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Reader expresses highway concerns

It is insane what is not occurring within the local DOH District jurisdiction in relation to maintaining the state roadways and protecting the public safety of local residents and the visitors from other areas of the country. For example, the secondary road between Mill Creek and Helvetia is about to slide down the mountain.

I have complained to the primary responsible parties within the department prior to this in respect to a culvert failure in East Dailey. Once again, they merely applied a band-aid. That temporary fix asphalt patch has once again failed and is presenting a safety hazard. It is common sense that you cannot keep applying asphalt patches over a failed culvert underneath and expect long term success. What do they do — drop by and set down a safety cone which alerts the driver to a hazard. This gets bumped into the creek and sets the scene for yet another potential accident. My suggestion — if you cannot permanently replace the culvert and properly pave over the section, why don’t you make this a one-lane only with lighting, etc.? Multiple repairs means more expenditure of the public funds than it would have cost originally if you had simply ripped it up and replaced the culvert (sized up) to begin with. I liken this road section to that drain on US 219/250 in Beverly near the corner of Collett Street and Main Street which has a drop-off of nearly a foot and that has existed with no replacement for years now! I pity the poor non-resident who runs into this and destroys a tire and other mechanical portions of their vehicle. This safety hazard points to a potential accident scene. A simple welded drain chair would certainly eliminate this safety hazard. Surely some official in the town of Beverly has sought a replacement of this drain or have it raised to the adjacent road surface.

Have any of you citizens noted the amount of soil, etc. accumulating along our roads, filling up the drainage system and not allowing water to run to the culverts and away from the profile of the road surfacing? If not, you should, because the costs associated with damages to our public highways is increasing exponentially. And, who bears that cost? You do, in one way or another in taxes, vehicle repairs, etc. The Department of Highways has apparently taken a position that they cannot afford to maintain the proper equipment in respect to graders, etc. and cannot hire appropriate equipment operators, thus they are simply letting it deteriorate. As a result, the water is migrating under the road surfaces, saturating the road shoulder profile, running over the highway(another safety issue in freezing temperatures), pushing its way to the road surfaces.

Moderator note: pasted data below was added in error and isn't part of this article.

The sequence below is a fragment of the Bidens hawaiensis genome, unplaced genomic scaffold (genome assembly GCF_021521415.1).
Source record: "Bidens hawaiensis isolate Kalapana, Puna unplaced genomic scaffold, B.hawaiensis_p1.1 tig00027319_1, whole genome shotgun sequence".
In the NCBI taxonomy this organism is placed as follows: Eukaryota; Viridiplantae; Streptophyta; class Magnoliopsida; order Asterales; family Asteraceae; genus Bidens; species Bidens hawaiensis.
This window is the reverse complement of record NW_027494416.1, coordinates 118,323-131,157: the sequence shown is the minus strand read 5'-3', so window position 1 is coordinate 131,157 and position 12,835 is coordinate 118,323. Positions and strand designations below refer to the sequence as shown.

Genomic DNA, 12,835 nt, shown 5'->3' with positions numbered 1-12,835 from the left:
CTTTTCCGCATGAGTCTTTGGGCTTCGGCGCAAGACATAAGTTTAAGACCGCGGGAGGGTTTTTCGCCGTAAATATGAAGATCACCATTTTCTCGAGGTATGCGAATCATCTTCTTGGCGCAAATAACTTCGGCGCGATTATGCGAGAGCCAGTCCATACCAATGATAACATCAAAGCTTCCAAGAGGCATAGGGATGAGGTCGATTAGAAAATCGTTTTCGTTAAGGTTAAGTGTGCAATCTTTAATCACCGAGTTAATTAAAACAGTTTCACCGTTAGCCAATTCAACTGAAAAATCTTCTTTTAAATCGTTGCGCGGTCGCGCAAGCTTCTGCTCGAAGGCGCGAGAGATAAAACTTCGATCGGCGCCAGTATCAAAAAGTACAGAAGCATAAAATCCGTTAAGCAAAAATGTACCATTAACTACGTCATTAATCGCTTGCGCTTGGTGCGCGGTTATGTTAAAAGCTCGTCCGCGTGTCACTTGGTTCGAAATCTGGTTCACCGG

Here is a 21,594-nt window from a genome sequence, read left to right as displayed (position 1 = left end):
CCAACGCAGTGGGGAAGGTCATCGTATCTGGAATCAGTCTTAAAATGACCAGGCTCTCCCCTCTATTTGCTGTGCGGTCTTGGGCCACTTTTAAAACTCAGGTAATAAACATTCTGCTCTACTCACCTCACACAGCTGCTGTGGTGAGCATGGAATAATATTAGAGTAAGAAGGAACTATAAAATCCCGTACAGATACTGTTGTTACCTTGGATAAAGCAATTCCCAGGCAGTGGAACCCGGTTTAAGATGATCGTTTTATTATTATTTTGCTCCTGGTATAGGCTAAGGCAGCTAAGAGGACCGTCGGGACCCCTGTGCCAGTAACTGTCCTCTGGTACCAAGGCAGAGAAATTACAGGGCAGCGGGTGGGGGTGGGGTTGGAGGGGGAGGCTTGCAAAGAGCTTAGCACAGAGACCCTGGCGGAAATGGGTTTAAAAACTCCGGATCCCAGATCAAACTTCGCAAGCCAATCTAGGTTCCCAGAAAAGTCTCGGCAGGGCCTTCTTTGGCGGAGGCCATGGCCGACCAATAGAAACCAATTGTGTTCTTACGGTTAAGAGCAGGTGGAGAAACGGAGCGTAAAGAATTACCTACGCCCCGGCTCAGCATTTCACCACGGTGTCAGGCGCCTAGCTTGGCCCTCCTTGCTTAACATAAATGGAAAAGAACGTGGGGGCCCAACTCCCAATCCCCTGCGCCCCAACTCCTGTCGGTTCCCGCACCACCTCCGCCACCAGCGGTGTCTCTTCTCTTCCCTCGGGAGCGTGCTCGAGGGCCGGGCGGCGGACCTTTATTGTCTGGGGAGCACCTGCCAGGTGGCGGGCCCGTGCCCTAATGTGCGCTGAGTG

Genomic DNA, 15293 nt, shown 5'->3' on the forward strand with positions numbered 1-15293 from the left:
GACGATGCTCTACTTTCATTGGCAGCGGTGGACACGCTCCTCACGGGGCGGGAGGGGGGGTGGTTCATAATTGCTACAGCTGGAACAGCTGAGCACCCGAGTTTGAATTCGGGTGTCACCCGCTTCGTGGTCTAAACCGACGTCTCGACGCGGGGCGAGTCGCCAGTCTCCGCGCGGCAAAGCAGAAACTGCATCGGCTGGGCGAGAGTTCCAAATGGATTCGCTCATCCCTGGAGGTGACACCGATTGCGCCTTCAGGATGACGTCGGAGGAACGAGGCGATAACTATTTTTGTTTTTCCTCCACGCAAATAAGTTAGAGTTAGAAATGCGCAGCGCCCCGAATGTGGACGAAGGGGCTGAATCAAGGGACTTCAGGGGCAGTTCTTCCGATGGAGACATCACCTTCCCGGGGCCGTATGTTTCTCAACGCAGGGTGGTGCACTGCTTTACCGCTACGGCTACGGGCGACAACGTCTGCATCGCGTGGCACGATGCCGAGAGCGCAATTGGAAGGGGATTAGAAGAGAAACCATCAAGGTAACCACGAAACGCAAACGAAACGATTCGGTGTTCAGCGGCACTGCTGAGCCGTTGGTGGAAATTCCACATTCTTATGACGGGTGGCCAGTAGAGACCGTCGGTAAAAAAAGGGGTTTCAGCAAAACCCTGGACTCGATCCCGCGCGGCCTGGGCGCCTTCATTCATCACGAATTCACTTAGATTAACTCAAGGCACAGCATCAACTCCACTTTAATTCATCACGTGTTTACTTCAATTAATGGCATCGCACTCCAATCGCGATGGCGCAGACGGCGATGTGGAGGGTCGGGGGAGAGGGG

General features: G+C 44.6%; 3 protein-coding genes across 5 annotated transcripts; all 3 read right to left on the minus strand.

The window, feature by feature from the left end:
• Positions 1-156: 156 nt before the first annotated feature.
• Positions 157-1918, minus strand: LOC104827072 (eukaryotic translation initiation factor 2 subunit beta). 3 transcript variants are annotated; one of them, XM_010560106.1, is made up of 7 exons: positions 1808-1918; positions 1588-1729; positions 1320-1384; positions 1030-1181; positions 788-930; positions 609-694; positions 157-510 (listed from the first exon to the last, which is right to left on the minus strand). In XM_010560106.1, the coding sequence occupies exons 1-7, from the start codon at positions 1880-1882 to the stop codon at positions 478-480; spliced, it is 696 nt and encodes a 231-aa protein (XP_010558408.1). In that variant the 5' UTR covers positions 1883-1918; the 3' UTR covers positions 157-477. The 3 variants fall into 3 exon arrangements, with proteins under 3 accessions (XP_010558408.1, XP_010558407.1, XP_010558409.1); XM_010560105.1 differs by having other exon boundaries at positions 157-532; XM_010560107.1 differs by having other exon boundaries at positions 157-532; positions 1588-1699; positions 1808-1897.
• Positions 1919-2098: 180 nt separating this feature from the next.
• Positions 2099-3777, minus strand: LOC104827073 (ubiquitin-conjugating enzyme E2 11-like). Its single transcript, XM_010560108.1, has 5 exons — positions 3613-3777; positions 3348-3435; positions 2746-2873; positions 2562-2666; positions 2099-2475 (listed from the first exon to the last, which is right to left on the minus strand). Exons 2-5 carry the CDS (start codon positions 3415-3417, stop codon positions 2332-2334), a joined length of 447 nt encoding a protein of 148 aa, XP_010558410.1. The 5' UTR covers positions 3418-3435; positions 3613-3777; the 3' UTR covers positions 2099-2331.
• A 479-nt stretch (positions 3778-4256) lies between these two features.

We all view multiple DOH pickup trucks with driver only traversing the highways for whatever reason. Why not simply eliminate those personnel and equipment and replace them with new graders and properly trained operators so that the more critical road surfacing drainage systems be consistently maintained across the state?

Linked to the above suggestions would be a dire need of a thorough and comprehensive “Time and Motion Study” of some departments within the DOH. These results could equip all those in decision-making capacities with some tools to more properly manage a workforce. Perhaps it is time for the Department to be totally reorganized, cut the current workforce to two to three engineers in each District and hire a contract staff for local contracting authority in that District, contracting with private contractors for all the construction and maintenance functions. Privatizing a great portion of what the DOH performs, or doesn’t perform, may have reached its peak justification of need. Appears to me they either must restructure in some manner or levy for more taxes, a thought that may sour some palates.

Virgil Tacy Jr.

Beverly

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